In context: For the past two years, the chip shortage has been a thorn in the side of many companies operating in the tech and automotive industries. A simple solution to the problem doesn't exist, but chipmakers are currently exploring all options to diversify their supply chain and expand capacity. The EU looks increasingly attractive as a manufacturing hub thanks to its efforts to rejuvenate the semiconductor industry in the region and reduce its reliance on chip imports.
Intel, TSMC, and Samsung are pouring billions into ambitious expansion projects. They plan to build factories in multiple regions to create a more resilient global supply chain for advanced semiconductors, and their eyes are set on the US, Japan, and the EU. Companies like Foxconn and mining giant Vedanta are also considering India, but those ambitions rely much more heavily on government subsidies.
According to a Bloomberg report, interest in the EU as a location for semiconductor manufacturing is growing among chipmakers. For instance, GlobalFoundries and STMicroelectronics are said to be in talks to build a fab somewhere in France.
Close-up of GlobalFoundries wafer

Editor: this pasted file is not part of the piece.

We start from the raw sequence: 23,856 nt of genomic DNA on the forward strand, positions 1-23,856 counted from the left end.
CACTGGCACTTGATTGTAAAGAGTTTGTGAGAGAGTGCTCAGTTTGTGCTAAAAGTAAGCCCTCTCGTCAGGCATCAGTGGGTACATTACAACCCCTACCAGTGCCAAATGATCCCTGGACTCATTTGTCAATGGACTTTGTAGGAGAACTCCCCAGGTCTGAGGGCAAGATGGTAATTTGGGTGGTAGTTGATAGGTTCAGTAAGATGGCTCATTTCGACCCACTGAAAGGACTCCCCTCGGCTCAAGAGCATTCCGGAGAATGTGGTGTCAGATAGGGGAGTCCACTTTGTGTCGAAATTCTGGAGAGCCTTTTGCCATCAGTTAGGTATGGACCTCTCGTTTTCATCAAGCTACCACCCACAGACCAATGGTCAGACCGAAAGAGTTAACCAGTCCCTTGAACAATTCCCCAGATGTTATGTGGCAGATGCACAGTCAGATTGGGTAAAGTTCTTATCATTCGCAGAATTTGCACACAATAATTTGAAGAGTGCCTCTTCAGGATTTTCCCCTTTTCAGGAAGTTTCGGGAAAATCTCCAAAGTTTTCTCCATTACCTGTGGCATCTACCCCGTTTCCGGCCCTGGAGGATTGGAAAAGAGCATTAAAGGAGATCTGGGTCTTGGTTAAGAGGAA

The two companies are hoping to tap into the EU's proposed €43 billion ($44.8 billion) fund for the Chips for Europe Initiative, which will allow governments to incentivize semiconductor research and development as well as volume manufacturing in the region. And while a final decision has not been made on whether or not to build the new chip factory, getting access to subsidies would greatly improve the chances of it materializing.
If GlobalFoundries and STMicroelectronics do decide to build a foundry in France, it probably won't make cutting-edge chips. Both companies are focused on producing specialized chips like microcontrollers, sensors, flash memory, and MEMS devices. Back in April, the two chipmakers announced a partnership to develop the next generation of FD-SOI technology that's geared towards automotive, industrial, and 5G/6G applications.
Meanwhile, Intel has secured subsidies of €6.8 billion ($7.1 billion) to build a fab in Germany that will produce chips on sub-3nm process nodes like Intel 20A and Intel 18A. Lesser-known chipmakers like Will Electronic SA are also building additional capacity for DRAM and NAND products designed by Goodram.